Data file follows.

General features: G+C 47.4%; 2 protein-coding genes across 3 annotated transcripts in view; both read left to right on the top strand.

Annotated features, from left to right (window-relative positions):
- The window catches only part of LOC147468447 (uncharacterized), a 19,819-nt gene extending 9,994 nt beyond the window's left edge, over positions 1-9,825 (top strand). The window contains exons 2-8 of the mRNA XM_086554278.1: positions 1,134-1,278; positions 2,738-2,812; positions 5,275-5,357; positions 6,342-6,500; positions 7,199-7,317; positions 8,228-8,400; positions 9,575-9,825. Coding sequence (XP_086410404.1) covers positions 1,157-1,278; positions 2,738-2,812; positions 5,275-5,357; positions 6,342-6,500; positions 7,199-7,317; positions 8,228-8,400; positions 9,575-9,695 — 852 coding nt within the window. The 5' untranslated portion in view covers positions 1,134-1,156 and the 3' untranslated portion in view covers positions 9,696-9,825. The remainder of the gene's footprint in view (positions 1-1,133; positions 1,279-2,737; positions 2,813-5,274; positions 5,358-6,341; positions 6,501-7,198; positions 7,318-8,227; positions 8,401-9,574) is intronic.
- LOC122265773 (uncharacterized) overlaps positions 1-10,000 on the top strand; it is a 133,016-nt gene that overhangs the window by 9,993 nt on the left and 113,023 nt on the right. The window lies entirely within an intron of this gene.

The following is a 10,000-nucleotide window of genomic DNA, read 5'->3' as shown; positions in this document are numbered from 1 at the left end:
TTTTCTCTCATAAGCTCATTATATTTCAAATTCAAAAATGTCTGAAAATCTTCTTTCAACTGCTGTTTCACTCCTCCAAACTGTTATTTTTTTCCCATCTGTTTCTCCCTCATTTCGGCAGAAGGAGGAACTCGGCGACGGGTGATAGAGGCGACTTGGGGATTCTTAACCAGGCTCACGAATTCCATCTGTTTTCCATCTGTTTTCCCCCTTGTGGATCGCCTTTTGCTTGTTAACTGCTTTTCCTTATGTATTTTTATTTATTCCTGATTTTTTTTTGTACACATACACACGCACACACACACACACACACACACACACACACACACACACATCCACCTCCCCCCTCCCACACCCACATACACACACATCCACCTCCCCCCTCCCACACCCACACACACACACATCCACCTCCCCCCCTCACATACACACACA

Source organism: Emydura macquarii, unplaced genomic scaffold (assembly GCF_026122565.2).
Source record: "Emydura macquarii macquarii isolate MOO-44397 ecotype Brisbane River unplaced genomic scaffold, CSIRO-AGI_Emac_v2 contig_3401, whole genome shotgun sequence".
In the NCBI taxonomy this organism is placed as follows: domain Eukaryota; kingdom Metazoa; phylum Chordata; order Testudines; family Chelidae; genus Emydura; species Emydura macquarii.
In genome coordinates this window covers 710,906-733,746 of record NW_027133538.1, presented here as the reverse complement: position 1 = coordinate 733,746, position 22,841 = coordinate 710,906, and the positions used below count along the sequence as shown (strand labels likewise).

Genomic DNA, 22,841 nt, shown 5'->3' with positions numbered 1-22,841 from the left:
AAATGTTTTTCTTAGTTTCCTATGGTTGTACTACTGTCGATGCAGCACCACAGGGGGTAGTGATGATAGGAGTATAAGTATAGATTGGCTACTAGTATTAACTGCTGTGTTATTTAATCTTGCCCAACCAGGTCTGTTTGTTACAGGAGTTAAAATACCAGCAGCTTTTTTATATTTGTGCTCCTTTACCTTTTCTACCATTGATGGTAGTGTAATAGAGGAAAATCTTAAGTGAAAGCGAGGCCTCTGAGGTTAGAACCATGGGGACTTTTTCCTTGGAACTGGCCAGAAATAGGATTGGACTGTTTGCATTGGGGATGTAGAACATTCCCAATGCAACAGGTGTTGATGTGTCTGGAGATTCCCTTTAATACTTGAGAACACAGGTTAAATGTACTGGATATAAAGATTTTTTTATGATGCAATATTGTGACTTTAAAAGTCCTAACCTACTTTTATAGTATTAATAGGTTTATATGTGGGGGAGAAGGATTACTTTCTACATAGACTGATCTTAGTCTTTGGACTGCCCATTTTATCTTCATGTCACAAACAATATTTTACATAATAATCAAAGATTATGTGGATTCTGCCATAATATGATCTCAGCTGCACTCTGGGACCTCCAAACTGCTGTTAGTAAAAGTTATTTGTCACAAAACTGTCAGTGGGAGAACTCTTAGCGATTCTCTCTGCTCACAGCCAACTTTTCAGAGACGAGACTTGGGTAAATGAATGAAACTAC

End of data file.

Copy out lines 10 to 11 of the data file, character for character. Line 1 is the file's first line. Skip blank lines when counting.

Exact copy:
In genome coordinates this window covers 710,906-733,746 of record NW_027133538.1, presented here as the reverse complement: position 1 = coordinate 733,746, position 22,841 = coordinate 710,906, and the positions used below count along the sequence as shown (strand labels likewise).

Genomic DNA, 22,841 nt, shown 5'->3' with positions numbered 1-22,841 from the left: